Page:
Pay to play

It costs thousands to get matching funds

Money is the biggest obstacle for most would-be candidates. It’s not too difficult to get your name on the ballot, but reaching voters is a whole other ballgame. It’s the reason that none of the sitting city council members who are up for re-election have opponents.

While there is a city law that allows public matching funds for political candidates, the bar is very high. In order to receive matching funds in the mayor’s race, a candidate first has to raise $10,000 on their own just to be considered viable. (See “Money for nothing,” SN&R News, February 21.) That’s an amount of money out of reach to those who aren’t wealthy or already politically connected.

The city also charges candidates nearly $4,500 to print their 200-word statements on the ballot. The money goes to cover printing and mailing costs, but the fee doesn’t change, whether there’s one candidate on the ballot or 10.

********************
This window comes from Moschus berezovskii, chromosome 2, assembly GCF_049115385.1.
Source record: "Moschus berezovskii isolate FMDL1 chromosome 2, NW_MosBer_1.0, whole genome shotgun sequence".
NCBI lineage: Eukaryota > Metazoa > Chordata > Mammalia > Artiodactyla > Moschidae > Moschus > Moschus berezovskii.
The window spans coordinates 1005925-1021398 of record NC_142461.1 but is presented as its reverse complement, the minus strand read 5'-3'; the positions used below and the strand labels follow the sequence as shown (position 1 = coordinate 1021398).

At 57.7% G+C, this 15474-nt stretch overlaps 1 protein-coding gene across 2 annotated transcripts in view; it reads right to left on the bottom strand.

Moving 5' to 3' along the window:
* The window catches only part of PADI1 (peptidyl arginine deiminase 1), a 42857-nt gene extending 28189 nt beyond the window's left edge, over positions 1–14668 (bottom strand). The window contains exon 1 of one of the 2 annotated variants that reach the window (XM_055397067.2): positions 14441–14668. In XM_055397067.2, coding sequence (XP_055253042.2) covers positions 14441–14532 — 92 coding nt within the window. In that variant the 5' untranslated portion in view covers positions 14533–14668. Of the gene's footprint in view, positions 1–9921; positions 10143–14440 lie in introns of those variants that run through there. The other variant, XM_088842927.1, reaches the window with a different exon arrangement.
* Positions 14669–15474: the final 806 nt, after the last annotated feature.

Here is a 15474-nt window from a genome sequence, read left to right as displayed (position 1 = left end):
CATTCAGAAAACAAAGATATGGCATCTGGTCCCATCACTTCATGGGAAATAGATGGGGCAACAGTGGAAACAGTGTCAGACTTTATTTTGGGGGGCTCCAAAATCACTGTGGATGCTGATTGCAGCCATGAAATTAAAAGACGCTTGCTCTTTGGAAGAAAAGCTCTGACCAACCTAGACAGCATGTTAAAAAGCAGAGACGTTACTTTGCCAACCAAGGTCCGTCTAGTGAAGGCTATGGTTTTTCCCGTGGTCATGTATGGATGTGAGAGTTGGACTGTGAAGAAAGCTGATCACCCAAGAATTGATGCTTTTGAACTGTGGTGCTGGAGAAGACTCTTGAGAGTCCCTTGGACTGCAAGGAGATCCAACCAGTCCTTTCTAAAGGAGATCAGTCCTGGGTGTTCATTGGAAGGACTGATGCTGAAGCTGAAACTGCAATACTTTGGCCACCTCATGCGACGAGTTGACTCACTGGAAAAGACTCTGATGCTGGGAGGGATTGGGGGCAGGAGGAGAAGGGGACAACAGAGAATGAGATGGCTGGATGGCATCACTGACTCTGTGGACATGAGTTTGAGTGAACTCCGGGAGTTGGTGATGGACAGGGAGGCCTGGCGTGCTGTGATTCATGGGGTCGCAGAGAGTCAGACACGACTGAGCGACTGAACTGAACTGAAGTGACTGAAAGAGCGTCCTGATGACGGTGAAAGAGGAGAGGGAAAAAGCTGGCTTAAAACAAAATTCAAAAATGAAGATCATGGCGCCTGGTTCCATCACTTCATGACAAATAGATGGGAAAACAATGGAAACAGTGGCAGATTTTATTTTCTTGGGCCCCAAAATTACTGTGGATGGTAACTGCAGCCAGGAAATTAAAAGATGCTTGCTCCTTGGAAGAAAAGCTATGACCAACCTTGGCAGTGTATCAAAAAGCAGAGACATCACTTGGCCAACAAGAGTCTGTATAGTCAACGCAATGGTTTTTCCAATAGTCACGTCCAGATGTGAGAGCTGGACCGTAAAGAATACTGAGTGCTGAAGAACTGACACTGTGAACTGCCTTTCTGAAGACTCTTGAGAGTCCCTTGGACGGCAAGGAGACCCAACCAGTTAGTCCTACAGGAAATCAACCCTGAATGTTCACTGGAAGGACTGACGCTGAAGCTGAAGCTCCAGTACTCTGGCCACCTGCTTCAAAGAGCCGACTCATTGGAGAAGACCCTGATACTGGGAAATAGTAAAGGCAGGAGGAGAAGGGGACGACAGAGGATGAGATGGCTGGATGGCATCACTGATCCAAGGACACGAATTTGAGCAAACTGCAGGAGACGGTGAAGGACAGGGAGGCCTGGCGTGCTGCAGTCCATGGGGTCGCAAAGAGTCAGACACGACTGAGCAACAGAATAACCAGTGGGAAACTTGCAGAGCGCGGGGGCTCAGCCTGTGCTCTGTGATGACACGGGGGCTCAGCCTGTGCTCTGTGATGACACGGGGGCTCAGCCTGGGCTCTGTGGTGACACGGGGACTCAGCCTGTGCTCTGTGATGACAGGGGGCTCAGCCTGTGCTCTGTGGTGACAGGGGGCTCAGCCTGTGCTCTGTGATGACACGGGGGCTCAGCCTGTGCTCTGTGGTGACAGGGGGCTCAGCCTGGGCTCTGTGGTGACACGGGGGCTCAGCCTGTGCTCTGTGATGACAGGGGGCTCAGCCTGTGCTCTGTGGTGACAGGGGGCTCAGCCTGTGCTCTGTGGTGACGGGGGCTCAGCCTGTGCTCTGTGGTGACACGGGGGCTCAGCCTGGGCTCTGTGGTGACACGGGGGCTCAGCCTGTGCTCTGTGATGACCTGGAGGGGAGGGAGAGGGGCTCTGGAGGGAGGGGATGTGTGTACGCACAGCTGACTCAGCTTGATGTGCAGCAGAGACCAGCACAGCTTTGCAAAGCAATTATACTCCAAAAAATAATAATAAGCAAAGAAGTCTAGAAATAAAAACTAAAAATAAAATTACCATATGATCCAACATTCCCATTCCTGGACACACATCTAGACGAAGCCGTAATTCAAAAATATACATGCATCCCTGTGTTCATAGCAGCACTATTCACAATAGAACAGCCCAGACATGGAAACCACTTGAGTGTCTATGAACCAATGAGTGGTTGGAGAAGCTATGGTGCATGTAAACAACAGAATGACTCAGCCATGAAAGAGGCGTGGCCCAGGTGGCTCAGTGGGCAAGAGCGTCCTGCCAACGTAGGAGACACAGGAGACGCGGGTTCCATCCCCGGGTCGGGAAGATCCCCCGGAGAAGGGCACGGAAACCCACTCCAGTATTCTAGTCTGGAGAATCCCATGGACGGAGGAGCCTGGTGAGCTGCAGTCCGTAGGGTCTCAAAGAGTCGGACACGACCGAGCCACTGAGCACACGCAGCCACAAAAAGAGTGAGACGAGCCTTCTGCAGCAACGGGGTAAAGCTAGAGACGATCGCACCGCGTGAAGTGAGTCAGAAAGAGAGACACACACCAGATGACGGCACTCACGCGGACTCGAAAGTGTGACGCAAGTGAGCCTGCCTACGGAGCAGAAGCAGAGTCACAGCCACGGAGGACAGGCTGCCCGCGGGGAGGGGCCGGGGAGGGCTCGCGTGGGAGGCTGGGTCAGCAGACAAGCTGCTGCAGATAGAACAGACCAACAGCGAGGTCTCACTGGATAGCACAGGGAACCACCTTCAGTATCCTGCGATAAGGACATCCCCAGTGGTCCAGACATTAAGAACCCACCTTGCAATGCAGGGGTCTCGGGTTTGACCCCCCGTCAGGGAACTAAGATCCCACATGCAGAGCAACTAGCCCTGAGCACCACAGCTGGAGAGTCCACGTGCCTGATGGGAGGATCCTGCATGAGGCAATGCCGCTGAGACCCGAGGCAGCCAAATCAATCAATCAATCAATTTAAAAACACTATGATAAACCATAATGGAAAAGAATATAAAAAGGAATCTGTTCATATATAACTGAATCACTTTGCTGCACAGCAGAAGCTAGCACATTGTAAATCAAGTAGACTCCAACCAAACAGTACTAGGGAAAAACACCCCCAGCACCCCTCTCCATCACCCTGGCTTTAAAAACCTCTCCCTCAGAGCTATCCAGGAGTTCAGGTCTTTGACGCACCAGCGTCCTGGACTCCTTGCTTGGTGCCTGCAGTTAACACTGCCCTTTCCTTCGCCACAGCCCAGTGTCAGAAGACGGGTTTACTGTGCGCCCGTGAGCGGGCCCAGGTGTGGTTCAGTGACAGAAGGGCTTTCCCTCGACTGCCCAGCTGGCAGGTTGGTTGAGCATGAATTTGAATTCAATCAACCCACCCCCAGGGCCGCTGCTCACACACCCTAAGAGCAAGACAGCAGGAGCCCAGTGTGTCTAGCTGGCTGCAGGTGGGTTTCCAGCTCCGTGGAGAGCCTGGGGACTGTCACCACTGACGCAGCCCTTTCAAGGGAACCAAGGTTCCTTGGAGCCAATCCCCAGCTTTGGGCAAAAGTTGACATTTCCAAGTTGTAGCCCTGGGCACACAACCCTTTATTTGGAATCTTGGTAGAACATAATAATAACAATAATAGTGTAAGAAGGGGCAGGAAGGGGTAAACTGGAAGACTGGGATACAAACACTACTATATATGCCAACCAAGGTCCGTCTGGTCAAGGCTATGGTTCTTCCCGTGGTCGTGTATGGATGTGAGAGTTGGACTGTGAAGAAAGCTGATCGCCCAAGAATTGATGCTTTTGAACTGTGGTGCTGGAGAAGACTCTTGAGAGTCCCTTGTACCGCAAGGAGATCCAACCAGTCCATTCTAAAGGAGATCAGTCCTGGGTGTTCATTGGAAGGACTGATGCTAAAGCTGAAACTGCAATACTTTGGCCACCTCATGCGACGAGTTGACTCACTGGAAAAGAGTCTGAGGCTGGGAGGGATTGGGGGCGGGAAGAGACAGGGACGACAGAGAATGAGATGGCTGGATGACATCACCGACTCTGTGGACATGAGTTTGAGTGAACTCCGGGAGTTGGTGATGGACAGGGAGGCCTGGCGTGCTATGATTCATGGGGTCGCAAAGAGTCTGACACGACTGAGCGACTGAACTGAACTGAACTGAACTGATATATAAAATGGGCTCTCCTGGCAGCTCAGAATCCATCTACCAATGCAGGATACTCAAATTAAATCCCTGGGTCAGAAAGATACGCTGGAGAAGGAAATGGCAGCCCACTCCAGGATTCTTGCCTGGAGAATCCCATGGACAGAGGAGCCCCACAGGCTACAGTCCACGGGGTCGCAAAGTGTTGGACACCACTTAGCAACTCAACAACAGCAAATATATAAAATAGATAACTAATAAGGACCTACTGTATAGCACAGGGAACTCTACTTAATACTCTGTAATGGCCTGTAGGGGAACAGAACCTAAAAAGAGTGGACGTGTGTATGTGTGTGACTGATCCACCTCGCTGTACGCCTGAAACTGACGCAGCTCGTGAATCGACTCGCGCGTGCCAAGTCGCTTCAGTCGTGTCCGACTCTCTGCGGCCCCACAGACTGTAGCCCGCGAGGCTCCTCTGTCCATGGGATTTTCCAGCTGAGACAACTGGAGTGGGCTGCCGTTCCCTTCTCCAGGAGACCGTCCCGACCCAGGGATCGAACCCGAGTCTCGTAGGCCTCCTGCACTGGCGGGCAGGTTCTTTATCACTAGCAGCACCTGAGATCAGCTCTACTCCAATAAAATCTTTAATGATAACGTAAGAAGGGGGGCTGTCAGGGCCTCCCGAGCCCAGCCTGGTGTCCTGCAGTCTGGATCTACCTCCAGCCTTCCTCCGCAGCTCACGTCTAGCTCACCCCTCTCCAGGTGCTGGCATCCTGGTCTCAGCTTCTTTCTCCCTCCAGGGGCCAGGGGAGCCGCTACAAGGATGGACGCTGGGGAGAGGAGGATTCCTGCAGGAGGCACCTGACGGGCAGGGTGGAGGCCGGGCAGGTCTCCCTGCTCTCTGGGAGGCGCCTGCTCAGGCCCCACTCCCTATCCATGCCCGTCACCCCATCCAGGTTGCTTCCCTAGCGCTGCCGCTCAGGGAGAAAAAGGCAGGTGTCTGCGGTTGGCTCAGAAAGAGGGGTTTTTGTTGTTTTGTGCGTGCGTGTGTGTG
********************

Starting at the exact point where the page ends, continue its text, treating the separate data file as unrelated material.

Not surprisingly, only Heather Fargo and Kevin Johnson have ponied up the money for ballot statements. The amount of cash it takes to buy a working automobile for many Sacramento families is a minor campaign expense to the front-runners.

Arguably, these high thresholds weed out the “nonviable” and the cranks. But it’s also one more way that politics is put out of reach of ordinary people.

There is one place where there are no entry fees to democracy: public-access television. On May 3, Sacramento Metro Cable and the League of Women Voters hold a mayoral debate, and all candidates are invited. The forum will be held in the Sacramento County Board of Supervisors chambers, 700 H Street, Room 1450. You can also watch at home on channel 14 on your cable box. The forums will be rebroadcast.